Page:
In a very direct joint Judgment reiterating the requirement for entrants to a property to take reasonable care for their own safety, see and avoid obvious risks of injury, the Court of Appeal dismissed the Plaintiff’s Appeal against both Respondents. The Court of Appeal found the trial was not particularly complex and did not require elaborate findings of fact by the District Court, which essentially found there was an obvious hazard that the Plaintiff had walked past 5 times and she misjudged it on the 6th occasion.
Menzies – the evidence established Menzies had a practice of sending a Supervisor to the school on a monthly basis and it was not suggested there was any deficiency in that practice. The evidence also established the boxes were placed the day before the accident. As such (and having regard to the Plaintiff giving evidence in chief that she never complained about the subject box), it was impossible to overturn the finding that Menzies neither knew, nor ought to have known, of any risk posed by the box.
State of NSW – It is well established that an occupier is generally entitled to expect entrants to exercise reasonable care for their own safety, particularly when risks of harm are obvious. Because it was the occupier, the school must have known the boxes were stored in the classroom. However, the Plaintiff bore the onus and failed to prove the risk was not insignificant and that a reasonable person in the School’s position would have taken precautions. The Plaintiff’s case had the same difficulties highlighted by the Court of Appeal in 1988 in Phillis v Daly which observed there are dangers on any premises and that foreseeability and seriousness of harm do not mean that, if a person falls and sustains injury, there must have been a breach of duty by the occupier.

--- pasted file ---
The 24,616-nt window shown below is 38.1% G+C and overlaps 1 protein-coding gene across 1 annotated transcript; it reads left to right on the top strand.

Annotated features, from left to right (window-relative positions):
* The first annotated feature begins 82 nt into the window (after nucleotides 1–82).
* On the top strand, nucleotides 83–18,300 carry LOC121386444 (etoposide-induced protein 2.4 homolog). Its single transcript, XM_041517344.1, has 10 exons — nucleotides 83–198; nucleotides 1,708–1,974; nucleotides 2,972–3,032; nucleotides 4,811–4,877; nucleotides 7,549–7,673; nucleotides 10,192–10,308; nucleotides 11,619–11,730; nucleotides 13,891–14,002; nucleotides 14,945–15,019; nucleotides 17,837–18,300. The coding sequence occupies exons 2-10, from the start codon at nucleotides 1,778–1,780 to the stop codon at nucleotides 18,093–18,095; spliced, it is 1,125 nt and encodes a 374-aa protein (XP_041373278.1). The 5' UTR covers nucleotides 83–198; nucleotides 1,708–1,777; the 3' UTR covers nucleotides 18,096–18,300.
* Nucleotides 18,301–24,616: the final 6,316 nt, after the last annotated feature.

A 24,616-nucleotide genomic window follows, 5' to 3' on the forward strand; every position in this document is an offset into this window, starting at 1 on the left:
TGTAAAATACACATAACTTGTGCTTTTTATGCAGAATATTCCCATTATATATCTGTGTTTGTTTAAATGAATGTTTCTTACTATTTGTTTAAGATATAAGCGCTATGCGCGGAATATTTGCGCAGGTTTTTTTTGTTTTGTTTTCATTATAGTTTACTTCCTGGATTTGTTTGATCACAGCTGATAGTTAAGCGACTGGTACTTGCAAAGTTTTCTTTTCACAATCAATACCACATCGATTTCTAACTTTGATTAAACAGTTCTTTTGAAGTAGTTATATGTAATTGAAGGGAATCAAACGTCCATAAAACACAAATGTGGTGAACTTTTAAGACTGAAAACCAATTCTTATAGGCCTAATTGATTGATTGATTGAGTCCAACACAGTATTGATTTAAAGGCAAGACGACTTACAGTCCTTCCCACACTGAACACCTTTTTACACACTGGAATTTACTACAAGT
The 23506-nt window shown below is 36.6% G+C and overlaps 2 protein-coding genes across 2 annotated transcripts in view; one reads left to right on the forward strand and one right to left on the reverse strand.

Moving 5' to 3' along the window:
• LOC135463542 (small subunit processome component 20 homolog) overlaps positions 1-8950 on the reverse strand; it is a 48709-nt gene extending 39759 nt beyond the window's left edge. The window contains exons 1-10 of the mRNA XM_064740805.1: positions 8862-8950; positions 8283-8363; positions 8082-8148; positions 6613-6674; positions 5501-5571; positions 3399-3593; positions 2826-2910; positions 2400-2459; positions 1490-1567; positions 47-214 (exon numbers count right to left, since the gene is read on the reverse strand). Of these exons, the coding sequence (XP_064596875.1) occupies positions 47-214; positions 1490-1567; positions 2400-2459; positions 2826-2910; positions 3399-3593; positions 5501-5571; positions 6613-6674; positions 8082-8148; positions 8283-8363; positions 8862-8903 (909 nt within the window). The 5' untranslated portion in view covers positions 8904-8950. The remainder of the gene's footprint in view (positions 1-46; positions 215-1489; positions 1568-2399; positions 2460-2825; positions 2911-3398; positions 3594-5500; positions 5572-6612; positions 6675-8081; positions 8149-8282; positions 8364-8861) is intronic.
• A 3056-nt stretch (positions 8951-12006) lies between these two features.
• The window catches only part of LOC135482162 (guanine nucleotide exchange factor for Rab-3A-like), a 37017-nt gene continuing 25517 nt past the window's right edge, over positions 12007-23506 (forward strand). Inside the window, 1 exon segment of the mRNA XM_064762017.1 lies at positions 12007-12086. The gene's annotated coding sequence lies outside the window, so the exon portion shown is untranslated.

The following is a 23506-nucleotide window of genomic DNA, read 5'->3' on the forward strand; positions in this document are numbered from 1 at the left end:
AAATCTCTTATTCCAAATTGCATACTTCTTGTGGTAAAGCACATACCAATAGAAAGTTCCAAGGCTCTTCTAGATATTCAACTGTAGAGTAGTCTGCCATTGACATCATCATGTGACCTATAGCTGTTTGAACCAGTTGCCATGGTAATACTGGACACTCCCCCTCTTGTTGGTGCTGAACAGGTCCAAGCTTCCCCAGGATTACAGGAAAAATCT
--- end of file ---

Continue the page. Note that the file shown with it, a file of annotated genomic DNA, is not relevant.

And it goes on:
The Court of Appeal highlighted that a number of other Appellate Court authorities like the 2005 High Court decision in Neindorf v Junkovic made clear that in certain circumstances, taking no precautions at all may be a reasonable response to a risk of injury. It was reasonable to assume that adults will take reasonable care for their own safety and will not unreasonably expect premises to be free from obvious hazards. It is not an objectively reasonable precaution for an occupier to remove obvious tripping hazards. The Court of Appeal found the District Court had clearly determined the probability of the harm to be low and the Plaintiff’s accident occurred because she had failed to take care for her own safety.
The State would only have breached its duty if a reasonable person in its position would have taken precautions. The Court of Appeal rejected the Plaintiff’s contention that the State should have instructed its employees to stack the items in the classroom so as to maintain a clear and unobstructed path, or alternatively restrict access to the storage room. Even if the floor had been marked or controlled in some way to reduce the clutter, there always remained the risk of a cleaner stumbling over an obvious obstacle.
The recent decisions continue to demonstrate Appellate Court intervention and insistence on ensuring the proper application of duty, breach and causation to the evidence. Although occupiers should always take a proactive approach to responding to foreseeable and not insignificant risks of injury, the NSW Court of Appeal continues to insist that occupiers are entitled to expect entrants to take care for their own safety, particularly in relation to obvious risks.
Author: Matthew Gerathy, Special Counsel